"The Wonderful Wizard of Oz" becomes grist for an earnest exercise in child therapy in "After the Wizard," a maudlin drama about a modern-day Kansas girl who identifies a bit too closely with the characters in L. Frank Baum's beloved storybook.
“The Wonderful Wizard of Oz” becomes grist for an earnest exercise in child therapy in “After the Wizard,” a maudlin drama about a modern-day Kansas girl who identifies a bit too closely with the characters in L. Frank Baum’s beloved storybook. Primarily a fish-out-of-water fantasy in which the Scarecrow and the Tin Woodman find themselves traversing the Midwest, writer-director Hugh Gross’ wooden if well-meaning indie has its charms, but may leave over-imaginative tots feeling patronized rather than captivated. Pic will segue quickly to DVD following a brief theatrical release.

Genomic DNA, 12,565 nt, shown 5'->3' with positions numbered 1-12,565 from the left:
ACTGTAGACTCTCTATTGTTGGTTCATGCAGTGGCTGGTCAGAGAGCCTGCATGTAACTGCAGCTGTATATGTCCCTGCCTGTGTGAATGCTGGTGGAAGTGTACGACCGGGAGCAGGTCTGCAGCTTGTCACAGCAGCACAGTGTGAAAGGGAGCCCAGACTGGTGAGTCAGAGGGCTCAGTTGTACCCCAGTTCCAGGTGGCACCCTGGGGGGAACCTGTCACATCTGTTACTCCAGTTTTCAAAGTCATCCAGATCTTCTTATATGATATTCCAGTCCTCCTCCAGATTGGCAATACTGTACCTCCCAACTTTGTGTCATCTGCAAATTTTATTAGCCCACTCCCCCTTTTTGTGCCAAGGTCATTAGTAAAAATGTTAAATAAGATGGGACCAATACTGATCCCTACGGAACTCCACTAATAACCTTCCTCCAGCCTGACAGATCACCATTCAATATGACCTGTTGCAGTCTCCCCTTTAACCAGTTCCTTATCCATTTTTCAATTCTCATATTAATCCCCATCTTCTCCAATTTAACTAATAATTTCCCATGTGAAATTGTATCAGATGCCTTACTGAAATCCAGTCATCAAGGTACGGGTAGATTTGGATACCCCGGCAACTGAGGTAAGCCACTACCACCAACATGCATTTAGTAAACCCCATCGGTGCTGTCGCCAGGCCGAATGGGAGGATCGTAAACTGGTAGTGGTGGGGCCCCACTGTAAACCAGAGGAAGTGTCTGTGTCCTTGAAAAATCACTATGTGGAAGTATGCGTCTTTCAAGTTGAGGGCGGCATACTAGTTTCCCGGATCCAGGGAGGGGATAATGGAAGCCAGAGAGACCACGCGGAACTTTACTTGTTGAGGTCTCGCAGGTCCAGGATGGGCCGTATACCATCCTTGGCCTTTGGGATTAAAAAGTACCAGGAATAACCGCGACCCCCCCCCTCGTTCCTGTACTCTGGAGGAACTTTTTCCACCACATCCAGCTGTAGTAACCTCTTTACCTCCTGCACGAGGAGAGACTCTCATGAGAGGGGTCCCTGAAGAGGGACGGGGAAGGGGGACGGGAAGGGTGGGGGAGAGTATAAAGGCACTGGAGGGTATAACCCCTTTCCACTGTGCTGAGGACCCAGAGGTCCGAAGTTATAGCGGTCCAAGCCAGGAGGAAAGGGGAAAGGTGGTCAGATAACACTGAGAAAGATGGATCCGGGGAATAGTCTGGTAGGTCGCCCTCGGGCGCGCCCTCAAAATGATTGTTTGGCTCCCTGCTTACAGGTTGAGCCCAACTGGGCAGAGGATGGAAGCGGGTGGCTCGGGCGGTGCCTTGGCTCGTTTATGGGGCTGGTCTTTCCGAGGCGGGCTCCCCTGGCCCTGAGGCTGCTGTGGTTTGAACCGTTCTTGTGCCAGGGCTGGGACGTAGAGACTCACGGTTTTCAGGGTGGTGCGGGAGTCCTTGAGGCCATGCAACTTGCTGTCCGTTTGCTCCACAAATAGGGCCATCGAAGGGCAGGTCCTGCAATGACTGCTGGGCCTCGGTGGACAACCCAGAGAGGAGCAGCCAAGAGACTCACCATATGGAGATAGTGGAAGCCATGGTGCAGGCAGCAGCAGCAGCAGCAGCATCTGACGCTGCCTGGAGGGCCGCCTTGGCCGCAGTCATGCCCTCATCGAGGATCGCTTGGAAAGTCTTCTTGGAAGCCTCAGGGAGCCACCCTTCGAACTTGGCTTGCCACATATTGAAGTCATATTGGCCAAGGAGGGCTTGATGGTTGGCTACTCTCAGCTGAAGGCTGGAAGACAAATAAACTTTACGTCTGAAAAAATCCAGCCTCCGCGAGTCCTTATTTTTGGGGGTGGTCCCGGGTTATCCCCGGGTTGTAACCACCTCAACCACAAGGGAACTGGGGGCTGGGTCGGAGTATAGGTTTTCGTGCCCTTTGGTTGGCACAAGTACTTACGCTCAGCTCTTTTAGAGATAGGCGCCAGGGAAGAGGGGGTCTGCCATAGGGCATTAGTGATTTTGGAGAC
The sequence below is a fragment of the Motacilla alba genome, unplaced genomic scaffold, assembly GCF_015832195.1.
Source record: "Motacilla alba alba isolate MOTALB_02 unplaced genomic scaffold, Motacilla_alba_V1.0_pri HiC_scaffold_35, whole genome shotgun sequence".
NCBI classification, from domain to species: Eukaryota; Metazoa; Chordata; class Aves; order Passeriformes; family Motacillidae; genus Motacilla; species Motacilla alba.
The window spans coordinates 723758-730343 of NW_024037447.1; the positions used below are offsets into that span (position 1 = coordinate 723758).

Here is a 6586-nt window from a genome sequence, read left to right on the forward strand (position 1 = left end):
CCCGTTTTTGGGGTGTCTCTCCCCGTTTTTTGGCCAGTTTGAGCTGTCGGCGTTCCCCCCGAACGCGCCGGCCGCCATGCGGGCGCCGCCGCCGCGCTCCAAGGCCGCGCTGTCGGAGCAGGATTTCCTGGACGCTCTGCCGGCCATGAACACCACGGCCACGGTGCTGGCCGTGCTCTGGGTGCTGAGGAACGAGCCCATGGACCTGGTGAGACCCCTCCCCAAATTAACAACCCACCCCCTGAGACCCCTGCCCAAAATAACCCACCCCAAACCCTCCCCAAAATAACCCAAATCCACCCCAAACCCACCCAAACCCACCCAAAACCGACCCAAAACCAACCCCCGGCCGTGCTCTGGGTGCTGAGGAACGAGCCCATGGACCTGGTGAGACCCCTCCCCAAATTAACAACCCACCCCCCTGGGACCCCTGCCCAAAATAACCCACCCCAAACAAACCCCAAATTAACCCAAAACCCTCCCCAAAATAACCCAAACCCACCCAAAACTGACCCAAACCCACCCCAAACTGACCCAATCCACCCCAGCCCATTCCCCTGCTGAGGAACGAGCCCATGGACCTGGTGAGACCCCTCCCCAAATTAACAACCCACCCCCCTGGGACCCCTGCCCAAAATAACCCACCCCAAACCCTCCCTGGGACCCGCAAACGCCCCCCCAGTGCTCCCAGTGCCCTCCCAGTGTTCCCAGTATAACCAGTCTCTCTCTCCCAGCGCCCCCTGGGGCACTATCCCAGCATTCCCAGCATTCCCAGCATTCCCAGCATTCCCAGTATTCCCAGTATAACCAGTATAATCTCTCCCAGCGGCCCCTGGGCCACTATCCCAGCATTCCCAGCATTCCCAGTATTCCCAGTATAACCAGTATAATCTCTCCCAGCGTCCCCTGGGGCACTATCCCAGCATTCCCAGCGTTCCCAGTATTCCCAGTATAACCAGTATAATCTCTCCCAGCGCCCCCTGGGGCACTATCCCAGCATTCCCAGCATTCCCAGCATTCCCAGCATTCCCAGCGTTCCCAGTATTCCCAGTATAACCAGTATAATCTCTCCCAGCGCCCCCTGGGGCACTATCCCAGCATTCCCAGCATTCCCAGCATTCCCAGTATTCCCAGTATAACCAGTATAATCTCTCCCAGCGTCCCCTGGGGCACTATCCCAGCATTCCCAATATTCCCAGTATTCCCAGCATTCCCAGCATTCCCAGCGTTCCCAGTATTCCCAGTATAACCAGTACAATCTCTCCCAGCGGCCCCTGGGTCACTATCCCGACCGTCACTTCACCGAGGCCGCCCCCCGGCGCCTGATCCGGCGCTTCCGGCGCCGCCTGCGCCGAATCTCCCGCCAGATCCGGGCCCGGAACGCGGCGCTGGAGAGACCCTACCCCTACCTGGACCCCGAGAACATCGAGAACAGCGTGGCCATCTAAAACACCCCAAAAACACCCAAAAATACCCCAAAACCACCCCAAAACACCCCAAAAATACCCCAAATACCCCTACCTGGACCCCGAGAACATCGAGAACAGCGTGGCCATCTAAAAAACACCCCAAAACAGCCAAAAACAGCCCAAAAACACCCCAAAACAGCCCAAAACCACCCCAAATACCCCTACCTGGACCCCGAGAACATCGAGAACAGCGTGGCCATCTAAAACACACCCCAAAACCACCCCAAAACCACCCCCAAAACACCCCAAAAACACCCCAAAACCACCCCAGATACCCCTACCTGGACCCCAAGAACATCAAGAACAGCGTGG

Troubled 12-year-old orphan Elizabeth (Jordan Van Vranken) is mildly Oz-obsessed, insisting everyone call her Dorothy and imagining the Scarecrow (Jermel Nakia) and the Tin Woodman (Orien Richman) have traveled to Kansas by hot-air balloon, car and train to find her. Plodding between a wide-eyed, childlike perspective and the frowning skepticism of a concerned orphanage director (Helen Richman), the gentle-toned pic pays dubious tribute to Baum’s classic, the power of the imagination and the kindness of strangers. Nakia and Richman are both game (and inventively costumed on a budget by Stephanie Powers), but Toto gives the best performance by a mile.